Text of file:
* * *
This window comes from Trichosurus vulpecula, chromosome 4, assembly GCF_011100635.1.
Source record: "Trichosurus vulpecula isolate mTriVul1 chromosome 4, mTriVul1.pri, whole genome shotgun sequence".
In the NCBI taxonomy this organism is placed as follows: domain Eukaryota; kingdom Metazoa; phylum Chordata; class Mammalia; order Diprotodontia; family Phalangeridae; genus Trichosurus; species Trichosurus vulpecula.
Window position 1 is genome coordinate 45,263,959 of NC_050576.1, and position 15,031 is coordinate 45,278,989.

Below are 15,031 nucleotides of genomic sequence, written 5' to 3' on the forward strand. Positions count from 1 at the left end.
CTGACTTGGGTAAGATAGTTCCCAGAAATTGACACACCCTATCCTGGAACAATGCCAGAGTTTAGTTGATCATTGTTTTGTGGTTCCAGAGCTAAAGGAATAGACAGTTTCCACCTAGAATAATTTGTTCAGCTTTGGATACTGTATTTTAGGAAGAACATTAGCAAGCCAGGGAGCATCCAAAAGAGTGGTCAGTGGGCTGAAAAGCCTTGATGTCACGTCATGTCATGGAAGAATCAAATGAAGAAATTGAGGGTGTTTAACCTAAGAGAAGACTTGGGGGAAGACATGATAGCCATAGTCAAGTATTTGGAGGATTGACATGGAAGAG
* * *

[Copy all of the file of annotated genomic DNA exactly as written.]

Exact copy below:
This window comes from Trichosurus vulpecula, chromosome 4, assembly GCF_011100635.1.
Source record: "Trichosurus vulpecula isolate mTriVul1 chromosome 4, mTriVul1.pri, whole genome shotgun sequence".
In the NCBI taxonomy this organism is placed as follows: domain Eukaryota; kingdom Metazoa; phylum Chordata; class Mammalia; order Diprotodontia; family Phalangeridae; genus Trichosurus; species Trichosurus vulpecula.
Window position 1 is genome coordinate 45,263,959 of NC_050576.1, and position 15,031 is coordinate 45,278,989.

Below are 15,031 nucleotides of genomic sequence, written 5' to 3' on the forward strand. Positions count from 1 at the left end.
CTGACTTGGGTAAGATAGTTCCCAGAAATTGACACACCCTATCCTGGAACAATGCCAGAGTTTAGTTGATCATTGTTTTGTGGTTCCAGAGCTAAAGGAATAGACAGTTTCCACCTAGAATAATTTGTTCAGCTTTGGATACTGTATTTTAGGAAGAACATTAGCAAGCCAGGGAGCATCCAAAAGAGTGGTCAGTGGGCTGAAAAGCCTTGATGTCACGTCATGTCATGGAAGAATCAAATGAAGAAATTGAGGGTGTTTAACCTAAGAGAAGACTTGGGGGAAGACATGATAGCCATAGTCAAGTATTTGGAGGATTGACATGGAAGAG